The Global Covenant: Human Conduct in a World of States

By Robert Jackson | Go to book overview

1 The Normative Dialogue of International Society

This introductory chapter opens with two conversations, one imaginary and one historical, which illustrate that value questions are at centre stage in world politics. It then recapitulates the political conversation of humankind by focusing on the discourses of diplomacy and international law. It goes on to outline the basic norms of international society: procedural norms of international law which are part of a larger ethics of political principle, and prudential norms of statecraft which are part of a larger ethics of political virtue. The chapter ends by stating a central thesis of the book: namely that a normative dialogue of world politics is possible to the extent that it is divorced from the values of particular civilizations—such as that of the West or that of East Asia or that of the Muslim world.


Two Conversations of World Politics

Let us begin with a brief imaginary conversation between a senior career diplomat in the United States Department of State, and a respected public television journalist. The interview takes place several years after the end of the cold war. It concerns the US foreign policy response to a military intervention by Russia the previous day in a small Islamic state located in Central Asia which was formerly part of the Soviet Union but is now a member of the United Nations. That new state is the site of a bitter civil war that poses a threat to its Russian minority population.

Journalist: What is the latest news on the Russian intervention?
Diplomat: Our ambassador indicates that their army have occupied the capital. They are currently patrolling the city which is calm. Our own people are safe. The Islamic government have fled the city and they appear to be operating from a mountainous region in the south of the country. Their ambassador has called upon us for assistance. They have requested a meeting of the UN Security Council as soon as possible.
Journalist: What is our policy?
Diplomat: We are using our good offices to help bring the parties into a dialogue which hopefully will lay the basis for a peaceful settlement of their dispute.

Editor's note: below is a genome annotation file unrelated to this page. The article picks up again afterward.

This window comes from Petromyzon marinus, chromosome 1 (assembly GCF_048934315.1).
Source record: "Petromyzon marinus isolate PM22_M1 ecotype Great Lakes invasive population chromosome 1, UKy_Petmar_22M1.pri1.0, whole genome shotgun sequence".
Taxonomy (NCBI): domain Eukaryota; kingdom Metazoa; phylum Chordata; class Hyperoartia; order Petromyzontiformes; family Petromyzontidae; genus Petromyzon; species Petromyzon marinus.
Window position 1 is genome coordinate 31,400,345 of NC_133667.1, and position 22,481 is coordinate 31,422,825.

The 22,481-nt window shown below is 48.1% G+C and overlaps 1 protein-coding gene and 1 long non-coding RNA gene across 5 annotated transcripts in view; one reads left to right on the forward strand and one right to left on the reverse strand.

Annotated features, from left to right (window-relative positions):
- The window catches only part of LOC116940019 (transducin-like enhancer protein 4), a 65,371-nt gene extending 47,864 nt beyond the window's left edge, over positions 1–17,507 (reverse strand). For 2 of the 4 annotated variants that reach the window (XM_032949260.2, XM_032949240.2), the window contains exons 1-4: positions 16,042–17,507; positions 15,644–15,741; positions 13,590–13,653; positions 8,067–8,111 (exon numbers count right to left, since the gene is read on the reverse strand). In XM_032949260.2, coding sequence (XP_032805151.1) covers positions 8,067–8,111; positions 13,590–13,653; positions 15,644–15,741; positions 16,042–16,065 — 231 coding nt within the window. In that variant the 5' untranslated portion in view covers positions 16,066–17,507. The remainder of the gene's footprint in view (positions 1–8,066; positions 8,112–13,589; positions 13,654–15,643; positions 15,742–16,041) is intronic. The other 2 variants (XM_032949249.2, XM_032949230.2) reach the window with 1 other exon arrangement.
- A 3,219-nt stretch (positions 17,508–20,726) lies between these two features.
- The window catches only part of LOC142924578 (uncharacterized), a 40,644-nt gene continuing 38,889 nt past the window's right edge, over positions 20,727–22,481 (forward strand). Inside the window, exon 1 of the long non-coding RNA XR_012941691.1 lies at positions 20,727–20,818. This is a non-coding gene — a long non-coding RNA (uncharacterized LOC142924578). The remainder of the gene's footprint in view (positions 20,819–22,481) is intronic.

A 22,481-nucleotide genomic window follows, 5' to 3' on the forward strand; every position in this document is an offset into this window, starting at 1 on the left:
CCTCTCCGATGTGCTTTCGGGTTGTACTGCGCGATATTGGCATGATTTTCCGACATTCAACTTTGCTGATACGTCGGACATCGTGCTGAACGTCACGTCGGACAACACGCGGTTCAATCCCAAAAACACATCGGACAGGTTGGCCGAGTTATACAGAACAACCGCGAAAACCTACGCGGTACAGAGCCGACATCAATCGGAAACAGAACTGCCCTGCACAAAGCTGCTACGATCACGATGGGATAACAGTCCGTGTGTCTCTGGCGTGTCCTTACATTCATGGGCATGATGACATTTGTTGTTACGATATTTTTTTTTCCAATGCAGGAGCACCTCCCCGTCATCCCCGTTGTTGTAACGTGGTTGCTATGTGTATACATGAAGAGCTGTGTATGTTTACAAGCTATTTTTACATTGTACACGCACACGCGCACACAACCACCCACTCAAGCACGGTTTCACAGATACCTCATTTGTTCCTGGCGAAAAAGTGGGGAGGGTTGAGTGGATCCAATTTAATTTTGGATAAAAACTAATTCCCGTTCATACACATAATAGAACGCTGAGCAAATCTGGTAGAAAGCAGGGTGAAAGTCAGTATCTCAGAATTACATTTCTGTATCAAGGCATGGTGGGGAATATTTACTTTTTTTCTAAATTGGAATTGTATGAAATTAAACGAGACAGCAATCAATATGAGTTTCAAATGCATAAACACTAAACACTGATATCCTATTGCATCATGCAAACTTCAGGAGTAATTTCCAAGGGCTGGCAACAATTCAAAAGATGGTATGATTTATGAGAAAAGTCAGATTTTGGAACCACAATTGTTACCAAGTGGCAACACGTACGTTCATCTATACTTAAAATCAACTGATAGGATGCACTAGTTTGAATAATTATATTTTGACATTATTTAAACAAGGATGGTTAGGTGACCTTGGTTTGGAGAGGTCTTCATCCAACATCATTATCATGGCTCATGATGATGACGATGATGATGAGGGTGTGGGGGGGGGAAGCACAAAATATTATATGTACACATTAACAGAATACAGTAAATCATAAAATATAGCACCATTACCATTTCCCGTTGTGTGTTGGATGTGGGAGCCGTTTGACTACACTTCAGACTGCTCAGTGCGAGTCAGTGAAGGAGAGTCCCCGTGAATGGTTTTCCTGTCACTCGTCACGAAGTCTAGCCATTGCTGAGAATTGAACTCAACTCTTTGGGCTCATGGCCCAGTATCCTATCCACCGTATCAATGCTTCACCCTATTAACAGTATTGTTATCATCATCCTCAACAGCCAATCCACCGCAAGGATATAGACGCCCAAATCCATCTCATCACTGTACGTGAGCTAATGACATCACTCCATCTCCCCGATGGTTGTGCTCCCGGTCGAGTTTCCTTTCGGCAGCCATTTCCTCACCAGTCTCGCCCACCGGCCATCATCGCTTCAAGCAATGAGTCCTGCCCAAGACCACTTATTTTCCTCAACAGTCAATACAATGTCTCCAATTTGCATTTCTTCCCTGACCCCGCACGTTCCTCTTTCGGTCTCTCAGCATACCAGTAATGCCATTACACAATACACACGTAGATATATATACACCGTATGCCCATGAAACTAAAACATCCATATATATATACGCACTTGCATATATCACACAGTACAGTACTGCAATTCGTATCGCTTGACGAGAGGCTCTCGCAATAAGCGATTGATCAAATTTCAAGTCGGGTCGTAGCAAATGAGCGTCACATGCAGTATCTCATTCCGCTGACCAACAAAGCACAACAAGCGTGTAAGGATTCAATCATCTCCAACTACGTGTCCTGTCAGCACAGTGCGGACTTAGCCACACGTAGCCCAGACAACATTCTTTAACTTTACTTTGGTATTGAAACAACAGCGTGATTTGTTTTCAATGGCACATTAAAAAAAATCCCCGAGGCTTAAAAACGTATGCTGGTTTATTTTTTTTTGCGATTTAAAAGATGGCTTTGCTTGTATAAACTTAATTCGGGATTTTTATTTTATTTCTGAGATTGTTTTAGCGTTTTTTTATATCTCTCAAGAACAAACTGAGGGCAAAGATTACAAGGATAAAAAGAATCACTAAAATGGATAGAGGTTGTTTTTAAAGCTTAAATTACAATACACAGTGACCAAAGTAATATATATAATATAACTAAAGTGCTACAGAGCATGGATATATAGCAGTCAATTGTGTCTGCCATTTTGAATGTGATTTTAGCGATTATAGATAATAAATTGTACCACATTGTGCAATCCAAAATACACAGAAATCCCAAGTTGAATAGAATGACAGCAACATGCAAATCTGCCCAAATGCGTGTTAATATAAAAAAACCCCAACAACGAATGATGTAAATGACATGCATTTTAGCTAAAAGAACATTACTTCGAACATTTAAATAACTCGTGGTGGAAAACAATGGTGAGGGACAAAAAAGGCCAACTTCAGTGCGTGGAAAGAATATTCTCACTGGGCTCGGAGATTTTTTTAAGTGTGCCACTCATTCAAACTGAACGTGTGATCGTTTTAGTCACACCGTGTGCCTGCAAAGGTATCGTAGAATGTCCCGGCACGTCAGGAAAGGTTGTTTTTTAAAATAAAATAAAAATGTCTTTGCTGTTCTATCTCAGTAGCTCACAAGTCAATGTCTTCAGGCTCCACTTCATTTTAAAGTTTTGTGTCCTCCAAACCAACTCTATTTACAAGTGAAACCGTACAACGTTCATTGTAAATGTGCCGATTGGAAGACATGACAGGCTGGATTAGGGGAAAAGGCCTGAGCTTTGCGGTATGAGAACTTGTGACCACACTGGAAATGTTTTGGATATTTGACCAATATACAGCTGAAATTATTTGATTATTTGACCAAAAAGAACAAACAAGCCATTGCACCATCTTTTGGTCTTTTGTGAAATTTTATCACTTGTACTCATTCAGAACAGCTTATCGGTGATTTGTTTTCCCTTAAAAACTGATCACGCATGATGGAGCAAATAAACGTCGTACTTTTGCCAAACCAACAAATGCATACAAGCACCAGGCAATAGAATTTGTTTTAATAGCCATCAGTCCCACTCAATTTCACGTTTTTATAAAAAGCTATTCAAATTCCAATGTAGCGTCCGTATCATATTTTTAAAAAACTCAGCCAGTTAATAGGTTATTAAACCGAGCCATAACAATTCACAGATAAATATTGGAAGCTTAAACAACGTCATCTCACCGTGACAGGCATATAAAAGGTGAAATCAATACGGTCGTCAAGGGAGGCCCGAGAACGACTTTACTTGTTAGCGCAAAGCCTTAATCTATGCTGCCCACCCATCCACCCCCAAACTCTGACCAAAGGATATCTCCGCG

-1-

Notes for this page

Add a new note
If you are trying to select text to create highlights or citations, remember that you must now click or tap on the first word, and then click or tap on the last word.
One moment ...
Default project is now your active project.
Project items

Items saved from this book

This book has been saved
Highlights (0)
Some of your highlights are legacy items.

Highlights saved before July 30, 2012 will not be displayed on their respective source pages.

You can easily re-create the highlights by opening the book page or article, selecting the text, and clicking “Highlight.”

Citations (0)
Some of your citations are legacy items.

Any citation created before July 30, 2012 will labeled as a “Cited page.” New citations will be saved as cited passages, pages or articles.

We also added the ability to view new citations from your projects or the book or article where you created them.

Notes (0)
Bookmarks (0)

You have no saved items from this book

Project items include:
  • Saved book/article
  • Highlights
  • Quotes/citations
  • Notes
  • Bookmarks
Notes
Cite this page

Cited page

Style
Citations are available only to our active members.
Sign up now to cite pages or passages in MLA, APA and Chicago citation styles.

(Einhorn, 1992, p. 25)

(Einhorn 25)

1

1. Lois J. Einhorn, Abraham Lincoln, the Orator: Penetrating the Lincoln Legend (Westport, CT: Greenwood Press, 1992), 25, http://www.questia.com/read/27419298.

Cited page

Bookmark this page
The Global Covenant: Human Conduct in a World of States
Table of contents

Table of contents

Settings

Settings

Typeface
Text size Smaller Larger Reset View mode
Search within

Search within this book

Look up

Look up a word

  • Dictionary
  • Thesaurus
Please submit a word or phrase above.
Print this page

Print this page

Why can't I print more than one page at a time?

Full screen
/ 464

matching results for page

Cited passage

Style
Citations are available only to our active members.
Sign up now to cite pages or passages in MLA, APA and Chicago citation styles.

"Portraying himself as an honest, ordinary person helped Lincoln identify with his audiences." (Einhorn, 1992, p. 25).

"Portraying himself as an honest, ordinary person helped Lincoln identify with his audiences." (Einhorn 25)

"Portraying himself as an honest, ordinary person helped Lincoln identify with his audiences."1

1. Lois J. Einhorn, Abraham Lincoln, the Orator: Penetrating the Lincoln Legend (Westport, CT: Greenwood Press, 1992), 25, http://www.questia.com/read/27419298.

Cited passage

Thanks for trying Questia!

Please continue trying out our research tools, but please note, full functionality is available only to our active members.

Your work will be lost once you leave this Web page.

For full access in an ad-free environment, sign up now for a FREE, 1-day trial.

Already a member? Log in now.